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The Human Clay Exercise

The human clay exercise inspired me into thinking more about the variety of perceptions that can arise based off of one word, thought, or idea. The class was separated into groups and given 45 seconds to create a sculpture based off of a word we were given, with one person acting as the sculptor and two people acting as the clay. Despite the fact that we were all given the same word I was stunned to see that everyone created something different/unique. As I was participating in this exercise, I tried to think about how this experience could relate to this class and particularly Steve Prince’s artwork. One of my first thoughts led to our different perceptions on Prince’s pieces and what each of my peers are able to get out of analyzing his work. The specific piece I thought of was the Katrina’s Veil Stand at the Gretna Bridge and one of the main topics of discussion being whether the horsemen were good or evil. Continue reading “The Human Clay Exercise”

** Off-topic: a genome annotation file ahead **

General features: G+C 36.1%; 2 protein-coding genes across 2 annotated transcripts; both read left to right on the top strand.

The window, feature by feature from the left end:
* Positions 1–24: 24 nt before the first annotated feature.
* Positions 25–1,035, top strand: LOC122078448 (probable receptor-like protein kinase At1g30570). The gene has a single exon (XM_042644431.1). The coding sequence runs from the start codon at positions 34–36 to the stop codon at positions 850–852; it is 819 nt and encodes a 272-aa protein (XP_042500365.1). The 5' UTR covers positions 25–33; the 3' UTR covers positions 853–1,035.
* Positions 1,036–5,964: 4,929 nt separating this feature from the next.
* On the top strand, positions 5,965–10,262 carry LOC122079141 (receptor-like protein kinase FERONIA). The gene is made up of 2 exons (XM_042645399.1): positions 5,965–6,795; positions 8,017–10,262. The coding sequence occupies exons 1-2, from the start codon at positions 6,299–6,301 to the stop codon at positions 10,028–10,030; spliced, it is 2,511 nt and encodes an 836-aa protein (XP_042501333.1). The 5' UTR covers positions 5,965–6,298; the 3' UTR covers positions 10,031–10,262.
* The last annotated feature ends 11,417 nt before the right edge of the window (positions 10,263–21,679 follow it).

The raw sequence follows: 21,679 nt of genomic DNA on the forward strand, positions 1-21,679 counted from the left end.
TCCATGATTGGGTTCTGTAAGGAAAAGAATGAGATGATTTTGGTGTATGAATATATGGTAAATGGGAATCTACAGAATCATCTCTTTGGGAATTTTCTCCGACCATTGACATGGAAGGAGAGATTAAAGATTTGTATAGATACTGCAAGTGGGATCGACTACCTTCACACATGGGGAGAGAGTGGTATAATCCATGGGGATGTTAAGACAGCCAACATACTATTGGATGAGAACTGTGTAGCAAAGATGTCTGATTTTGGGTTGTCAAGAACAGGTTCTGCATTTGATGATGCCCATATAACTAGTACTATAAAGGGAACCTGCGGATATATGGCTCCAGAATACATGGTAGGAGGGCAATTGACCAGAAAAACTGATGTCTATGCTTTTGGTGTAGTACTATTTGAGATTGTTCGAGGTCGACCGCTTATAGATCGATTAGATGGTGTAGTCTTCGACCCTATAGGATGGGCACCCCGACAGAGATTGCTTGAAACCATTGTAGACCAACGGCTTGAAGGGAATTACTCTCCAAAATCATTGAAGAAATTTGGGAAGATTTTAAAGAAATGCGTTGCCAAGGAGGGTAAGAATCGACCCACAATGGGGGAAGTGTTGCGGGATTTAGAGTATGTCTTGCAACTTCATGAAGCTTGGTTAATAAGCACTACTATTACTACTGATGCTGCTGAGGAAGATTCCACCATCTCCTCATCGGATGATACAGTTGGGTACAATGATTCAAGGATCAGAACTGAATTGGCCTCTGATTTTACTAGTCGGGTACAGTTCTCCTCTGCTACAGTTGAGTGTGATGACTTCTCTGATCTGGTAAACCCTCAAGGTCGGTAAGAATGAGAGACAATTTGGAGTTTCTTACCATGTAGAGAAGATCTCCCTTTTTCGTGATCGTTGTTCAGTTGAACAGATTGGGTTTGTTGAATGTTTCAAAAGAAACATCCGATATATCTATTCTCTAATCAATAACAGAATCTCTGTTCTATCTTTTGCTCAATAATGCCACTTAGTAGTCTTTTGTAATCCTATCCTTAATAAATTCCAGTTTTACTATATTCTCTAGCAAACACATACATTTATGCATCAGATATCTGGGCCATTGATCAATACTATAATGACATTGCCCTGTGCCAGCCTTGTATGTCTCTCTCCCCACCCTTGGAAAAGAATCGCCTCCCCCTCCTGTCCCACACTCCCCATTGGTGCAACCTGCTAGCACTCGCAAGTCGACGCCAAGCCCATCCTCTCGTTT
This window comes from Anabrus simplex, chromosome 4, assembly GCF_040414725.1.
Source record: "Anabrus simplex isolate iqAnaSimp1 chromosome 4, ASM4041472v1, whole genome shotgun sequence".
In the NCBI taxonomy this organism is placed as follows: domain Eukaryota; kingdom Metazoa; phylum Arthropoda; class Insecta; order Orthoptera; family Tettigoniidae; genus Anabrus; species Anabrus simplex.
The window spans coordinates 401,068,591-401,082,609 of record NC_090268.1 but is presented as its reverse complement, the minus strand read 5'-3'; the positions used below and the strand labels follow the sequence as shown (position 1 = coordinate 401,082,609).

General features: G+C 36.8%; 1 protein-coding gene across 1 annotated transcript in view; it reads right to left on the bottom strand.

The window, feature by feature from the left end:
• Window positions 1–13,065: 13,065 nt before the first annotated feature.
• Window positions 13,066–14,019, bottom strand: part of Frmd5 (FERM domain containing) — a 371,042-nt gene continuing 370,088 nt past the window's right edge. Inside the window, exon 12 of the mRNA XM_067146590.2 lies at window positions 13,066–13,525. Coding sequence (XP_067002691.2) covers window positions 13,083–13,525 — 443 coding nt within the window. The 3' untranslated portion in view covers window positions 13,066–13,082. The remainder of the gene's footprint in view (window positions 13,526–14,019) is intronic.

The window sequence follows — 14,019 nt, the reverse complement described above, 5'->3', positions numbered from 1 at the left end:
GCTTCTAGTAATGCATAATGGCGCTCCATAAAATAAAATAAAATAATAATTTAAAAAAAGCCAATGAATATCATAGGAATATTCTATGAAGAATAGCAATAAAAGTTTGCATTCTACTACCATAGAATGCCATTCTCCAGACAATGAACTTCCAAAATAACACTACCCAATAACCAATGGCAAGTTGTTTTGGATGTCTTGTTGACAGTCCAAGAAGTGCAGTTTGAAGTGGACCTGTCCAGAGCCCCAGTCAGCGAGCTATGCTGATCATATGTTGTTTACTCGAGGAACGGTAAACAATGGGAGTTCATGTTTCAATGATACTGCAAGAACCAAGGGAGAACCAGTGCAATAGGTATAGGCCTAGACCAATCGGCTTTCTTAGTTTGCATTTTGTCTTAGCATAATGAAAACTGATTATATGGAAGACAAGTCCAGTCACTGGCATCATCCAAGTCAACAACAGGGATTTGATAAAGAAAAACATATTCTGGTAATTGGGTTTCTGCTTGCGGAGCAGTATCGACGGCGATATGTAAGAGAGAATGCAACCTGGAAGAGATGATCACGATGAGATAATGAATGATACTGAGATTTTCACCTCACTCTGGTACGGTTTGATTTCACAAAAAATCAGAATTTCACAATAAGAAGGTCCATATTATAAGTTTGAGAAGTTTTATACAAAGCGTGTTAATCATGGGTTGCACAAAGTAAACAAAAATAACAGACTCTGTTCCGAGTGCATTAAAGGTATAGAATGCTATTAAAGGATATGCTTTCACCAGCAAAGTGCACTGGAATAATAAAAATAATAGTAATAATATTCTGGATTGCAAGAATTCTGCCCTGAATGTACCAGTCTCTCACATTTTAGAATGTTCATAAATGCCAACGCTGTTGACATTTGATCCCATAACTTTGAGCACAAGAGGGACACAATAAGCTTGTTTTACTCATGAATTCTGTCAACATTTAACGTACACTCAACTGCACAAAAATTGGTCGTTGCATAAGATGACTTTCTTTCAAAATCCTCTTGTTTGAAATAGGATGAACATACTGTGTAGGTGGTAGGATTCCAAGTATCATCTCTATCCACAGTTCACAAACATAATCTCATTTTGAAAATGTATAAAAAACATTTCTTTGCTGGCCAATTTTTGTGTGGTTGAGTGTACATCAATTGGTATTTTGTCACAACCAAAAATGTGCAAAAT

On Favorites and Doing What You Love

Upon its first consideration, the task of choosing a favorite poem from Angles of Ascent seemed difficult, if not daunting. Beyond the difficulty of pinning down one poem in anthology of hundreds, this assignment came with the pressure of defending my choice beyond the simple response of “I like it.” Continue reading “On Favorites and Doing What You Love”

Questions about Lennies